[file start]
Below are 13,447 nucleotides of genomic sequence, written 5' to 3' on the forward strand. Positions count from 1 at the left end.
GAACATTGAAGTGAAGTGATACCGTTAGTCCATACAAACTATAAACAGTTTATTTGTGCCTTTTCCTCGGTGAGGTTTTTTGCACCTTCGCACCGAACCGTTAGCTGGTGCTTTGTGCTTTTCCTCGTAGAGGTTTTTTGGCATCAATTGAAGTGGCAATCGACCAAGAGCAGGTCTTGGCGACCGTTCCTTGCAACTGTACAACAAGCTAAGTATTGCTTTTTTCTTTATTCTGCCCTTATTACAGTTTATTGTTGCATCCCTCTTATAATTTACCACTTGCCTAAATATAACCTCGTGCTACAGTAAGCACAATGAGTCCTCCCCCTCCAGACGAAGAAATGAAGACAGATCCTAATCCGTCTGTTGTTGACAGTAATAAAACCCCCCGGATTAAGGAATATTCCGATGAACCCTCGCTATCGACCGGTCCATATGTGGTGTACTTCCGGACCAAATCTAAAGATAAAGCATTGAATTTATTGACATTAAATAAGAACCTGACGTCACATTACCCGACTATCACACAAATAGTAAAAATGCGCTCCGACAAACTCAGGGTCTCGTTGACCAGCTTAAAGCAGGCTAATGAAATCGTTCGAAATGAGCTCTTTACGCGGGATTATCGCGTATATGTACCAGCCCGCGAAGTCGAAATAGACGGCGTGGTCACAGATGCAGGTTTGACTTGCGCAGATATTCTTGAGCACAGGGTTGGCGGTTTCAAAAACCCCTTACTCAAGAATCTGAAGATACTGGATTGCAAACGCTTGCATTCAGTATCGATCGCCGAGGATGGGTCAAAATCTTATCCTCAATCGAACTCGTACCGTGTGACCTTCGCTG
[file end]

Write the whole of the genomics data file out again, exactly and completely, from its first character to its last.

Below are 13,447 nucleotides of genomic sequence, written 5' to 3' on the forward strand. Positions count from 1 at the left end.
GAACATTGAAGTGAAGTGATACCGTTAGTCCATACAAACTATAAACAGTTTATTTGTGCCTTTTCCTCGGTGAGGTTTTTTGCACCTTCGCACCGAACCGTTAGCTGGTGCTTTGTGCTTTTCCTCGTAGAGGTTTTTTGGCATCAATTGAAGTGGCAATCGACCAAGAGCAGGTCTTGGCGACCGTTCCTTGCAACTGTACAACAAGCTAAGTATTGCTTTTTTCTTTATTCTGCCCTTATTACAGTTTATTGTTGCATCCCTCTTATAATTTACCACTTGCCTAAATATAACCTCGTGCTACAGTAAGCACAATGAGTCCTCCCCCTCCAGACGAAGAAATGAAGACAGATCCTAATCCGTCTGTTGTTGACAGTAATAAAACCCCCCGGATTAAGGAATATTCCGATGAACCCTCGCTATCGACCGGTCCATATGTGGTGTACTTCCGGACCAAATCTAAAGATAAAGCATTGAATTTATTGACATTAAATAAGAACCTGACGTCACATTACCCGACTATCACACAAATAGTAAAAATGCGCTCCGACAAACTCAGGGTCTCGTTGACCAGCTTAAAGCAGGCTAATGAAATCGTTCGAAATGAGCTCTTTACGCGGGATTATCGCGTATATGTACCAGCCCGCGAAGTCGAAATAGACGGCGTGGTCACAGATGCAGGTTTGACTTGCGCAGATATTCTTGAGCACAGGGTTGGCGGTTTCAAAAACCCCTTACTCAAGAATCTGAAGATACTGGATTGCAAACGCTTGCATTCAGTATCGATCGCCGAGGATGGGTCAAAATCTTATCCTCAATCGAACTCGTACCGTGTGACCTTCGCTG